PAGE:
The Art of Trolling: A Philosophical History of Rhetoric

      I loved the revenge streak running through Arya. I’d say just about the only thing her and the Hound had in common was that they were driven to harm the ones that harmed them (and were pretty stubborn which made for great tension and a unique relationship between them). I
      ‘d like to compare her and the Hound to Jon and Ned. While Jon followed suit in Ned’s blindly honorable footsteps, we see the Hound, having taken on a father figure role to Arya, convince her in the last season to abandon her greatest desire for revenge on the Queen and save her own life.
      Perhaps the contrast between Jon following in Ned’s footsteps and leading himself through more trouble than was worth it, compared to Arya accepting that there is more to life than completely embodying one emotion, was meant to show that the true danger we face as humans is not the evil of an emotion itself, but the danger of gaining pleasure from seeing its ugly acts through.

      Revenge in A Song of Ice and Fire and Game of Thrones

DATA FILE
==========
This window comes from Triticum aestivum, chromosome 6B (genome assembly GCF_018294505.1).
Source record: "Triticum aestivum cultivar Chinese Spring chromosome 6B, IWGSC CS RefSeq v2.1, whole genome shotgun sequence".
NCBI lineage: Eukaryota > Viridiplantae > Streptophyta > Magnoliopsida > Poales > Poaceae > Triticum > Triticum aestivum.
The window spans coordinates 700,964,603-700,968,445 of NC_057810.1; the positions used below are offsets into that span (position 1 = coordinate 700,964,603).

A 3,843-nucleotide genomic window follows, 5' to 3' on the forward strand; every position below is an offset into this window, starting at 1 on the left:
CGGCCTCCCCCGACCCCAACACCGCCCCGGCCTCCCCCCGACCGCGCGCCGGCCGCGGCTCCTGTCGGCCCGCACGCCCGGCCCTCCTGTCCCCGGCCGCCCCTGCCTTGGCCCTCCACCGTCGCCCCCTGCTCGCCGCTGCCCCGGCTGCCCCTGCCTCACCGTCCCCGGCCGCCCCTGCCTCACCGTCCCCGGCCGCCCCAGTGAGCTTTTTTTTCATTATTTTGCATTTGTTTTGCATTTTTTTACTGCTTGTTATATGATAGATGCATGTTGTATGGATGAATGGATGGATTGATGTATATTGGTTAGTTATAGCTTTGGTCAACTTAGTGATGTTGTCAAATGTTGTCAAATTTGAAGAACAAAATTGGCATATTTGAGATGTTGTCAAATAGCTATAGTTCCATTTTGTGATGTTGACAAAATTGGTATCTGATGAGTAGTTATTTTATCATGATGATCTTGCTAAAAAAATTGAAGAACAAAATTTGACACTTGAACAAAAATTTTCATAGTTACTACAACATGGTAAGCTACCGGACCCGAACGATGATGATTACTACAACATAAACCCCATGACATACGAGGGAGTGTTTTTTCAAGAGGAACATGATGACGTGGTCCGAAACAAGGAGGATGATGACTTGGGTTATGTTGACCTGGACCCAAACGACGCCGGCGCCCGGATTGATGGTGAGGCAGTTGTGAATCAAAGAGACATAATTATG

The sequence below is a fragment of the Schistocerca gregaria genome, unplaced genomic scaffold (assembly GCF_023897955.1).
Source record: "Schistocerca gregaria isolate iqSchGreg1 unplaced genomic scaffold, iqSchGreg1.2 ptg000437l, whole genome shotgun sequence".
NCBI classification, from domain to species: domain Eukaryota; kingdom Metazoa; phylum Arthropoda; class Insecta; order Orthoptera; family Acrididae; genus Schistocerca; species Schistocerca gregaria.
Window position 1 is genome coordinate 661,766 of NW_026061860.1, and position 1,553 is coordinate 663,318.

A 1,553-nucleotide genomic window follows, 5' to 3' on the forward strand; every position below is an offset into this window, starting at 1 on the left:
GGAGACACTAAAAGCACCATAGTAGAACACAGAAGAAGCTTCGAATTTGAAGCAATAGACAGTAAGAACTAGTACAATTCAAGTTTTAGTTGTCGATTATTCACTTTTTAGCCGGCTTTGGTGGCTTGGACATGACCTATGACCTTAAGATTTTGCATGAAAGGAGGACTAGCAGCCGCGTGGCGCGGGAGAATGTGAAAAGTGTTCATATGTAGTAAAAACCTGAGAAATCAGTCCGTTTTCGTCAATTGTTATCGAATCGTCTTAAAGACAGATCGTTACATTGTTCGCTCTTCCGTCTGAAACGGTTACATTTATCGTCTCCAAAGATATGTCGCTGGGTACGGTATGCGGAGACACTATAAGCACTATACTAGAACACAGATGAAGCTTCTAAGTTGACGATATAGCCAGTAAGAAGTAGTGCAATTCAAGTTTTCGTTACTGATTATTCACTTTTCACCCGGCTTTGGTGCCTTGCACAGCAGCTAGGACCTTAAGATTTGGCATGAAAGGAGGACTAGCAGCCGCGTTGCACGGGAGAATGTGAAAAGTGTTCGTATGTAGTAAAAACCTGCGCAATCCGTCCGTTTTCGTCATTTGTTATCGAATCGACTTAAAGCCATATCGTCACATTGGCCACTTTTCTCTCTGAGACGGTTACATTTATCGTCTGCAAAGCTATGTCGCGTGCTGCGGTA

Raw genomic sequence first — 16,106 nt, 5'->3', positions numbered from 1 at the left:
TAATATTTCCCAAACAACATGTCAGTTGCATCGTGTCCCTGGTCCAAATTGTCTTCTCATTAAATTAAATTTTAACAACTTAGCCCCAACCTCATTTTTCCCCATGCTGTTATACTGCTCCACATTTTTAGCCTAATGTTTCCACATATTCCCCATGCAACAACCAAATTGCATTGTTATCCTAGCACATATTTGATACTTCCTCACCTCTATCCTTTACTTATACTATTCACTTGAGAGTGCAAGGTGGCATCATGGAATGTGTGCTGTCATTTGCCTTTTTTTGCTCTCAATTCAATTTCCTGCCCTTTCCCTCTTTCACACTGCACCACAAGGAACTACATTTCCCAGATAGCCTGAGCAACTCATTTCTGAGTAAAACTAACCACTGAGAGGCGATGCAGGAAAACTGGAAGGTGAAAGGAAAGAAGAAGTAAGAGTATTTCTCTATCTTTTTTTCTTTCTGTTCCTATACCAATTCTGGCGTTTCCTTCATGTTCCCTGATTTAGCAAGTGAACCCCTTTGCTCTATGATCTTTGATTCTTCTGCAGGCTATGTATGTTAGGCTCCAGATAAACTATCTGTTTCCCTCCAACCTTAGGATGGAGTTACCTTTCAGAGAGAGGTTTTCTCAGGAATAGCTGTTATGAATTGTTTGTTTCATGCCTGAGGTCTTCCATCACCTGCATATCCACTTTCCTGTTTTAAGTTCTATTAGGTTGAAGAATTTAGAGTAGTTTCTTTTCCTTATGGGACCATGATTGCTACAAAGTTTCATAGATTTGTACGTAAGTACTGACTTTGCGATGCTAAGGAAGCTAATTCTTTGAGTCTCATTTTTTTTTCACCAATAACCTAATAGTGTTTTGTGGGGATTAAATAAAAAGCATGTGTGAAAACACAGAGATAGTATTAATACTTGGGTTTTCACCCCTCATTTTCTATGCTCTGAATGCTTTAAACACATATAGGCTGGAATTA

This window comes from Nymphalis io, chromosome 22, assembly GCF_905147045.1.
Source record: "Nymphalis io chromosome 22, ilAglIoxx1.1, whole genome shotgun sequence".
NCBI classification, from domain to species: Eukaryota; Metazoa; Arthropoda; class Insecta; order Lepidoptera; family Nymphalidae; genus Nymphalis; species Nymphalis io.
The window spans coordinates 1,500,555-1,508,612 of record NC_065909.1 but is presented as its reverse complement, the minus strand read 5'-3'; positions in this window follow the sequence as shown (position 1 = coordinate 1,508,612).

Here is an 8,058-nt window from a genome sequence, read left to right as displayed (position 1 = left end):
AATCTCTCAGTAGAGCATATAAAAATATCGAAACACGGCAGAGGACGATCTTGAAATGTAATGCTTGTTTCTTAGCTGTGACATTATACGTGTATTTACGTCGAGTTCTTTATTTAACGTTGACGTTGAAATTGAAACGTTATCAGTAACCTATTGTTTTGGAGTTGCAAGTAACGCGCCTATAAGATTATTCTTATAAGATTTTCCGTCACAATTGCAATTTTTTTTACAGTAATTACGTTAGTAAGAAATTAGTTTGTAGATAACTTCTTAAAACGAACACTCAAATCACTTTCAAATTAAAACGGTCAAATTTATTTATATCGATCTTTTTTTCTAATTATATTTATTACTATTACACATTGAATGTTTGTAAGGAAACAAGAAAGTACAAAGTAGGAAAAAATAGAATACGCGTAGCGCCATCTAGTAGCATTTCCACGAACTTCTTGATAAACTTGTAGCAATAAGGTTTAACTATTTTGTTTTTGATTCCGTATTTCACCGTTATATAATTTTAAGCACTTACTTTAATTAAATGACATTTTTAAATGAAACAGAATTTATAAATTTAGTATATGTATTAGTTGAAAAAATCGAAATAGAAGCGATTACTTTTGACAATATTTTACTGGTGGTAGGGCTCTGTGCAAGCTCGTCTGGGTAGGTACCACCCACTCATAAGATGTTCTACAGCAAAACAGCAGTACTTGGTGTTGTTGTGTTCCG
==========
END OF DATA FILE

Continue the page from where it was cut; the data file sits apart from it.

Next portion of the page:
I think that Fin breaking out of the Stormtrooper mold in The Force Awakens is reflective of a Post-Modern sentiment coursing through North-America’s veins as we speak. With the fear of overlords and movement towards non-conformity, I’d like to touch on the point of Communism. Even though many felt they were breaking the mold and doing the non-conformity thing by becoming Communist, it was the conformity to fear of Communist overlords and rules that caused much of the destruction echoing still from the 20th century.
      With a return to these ideas felt through Post-Modernism, I’m asking myself not how Star Wars could relate to this even further. Perhaps Darth Vader, when he kills Sidius and saves Luke, both breaks the Sith mold and conforms to the prophecy he was slotted into as a child – the prophecy which weighed on him in such a way that it tipped him towards the dark side.
      Overall I think that this article touches on an interesting strain of Western thought, but I’ll still think of the new movies as a curse from the Dark Side.

      Star Wars, Nazis, and the Politics of Nonconformity in American Pop Culture

      This will definitely result in the expected Twilight/Batman mashup memes. I agree with the position entirely. Roles like this are the fun of Hollywood because they keep old fandoms alive with new life in our favourite characters. I wasn’t even aware this casting was planned before reading, but now that you mention it, Pattinson, having mastered the brood as Edward Cullen, might be able to pull this off. I’d watch the film, and I’m sure the casting in itself will attract both 20 somethings and 40 somethings who were Team Edward. Definitely a flick to look forward to.

      To Succeed, Robert Pattinson Needs To Embody Matt Reeves's Vision of Batman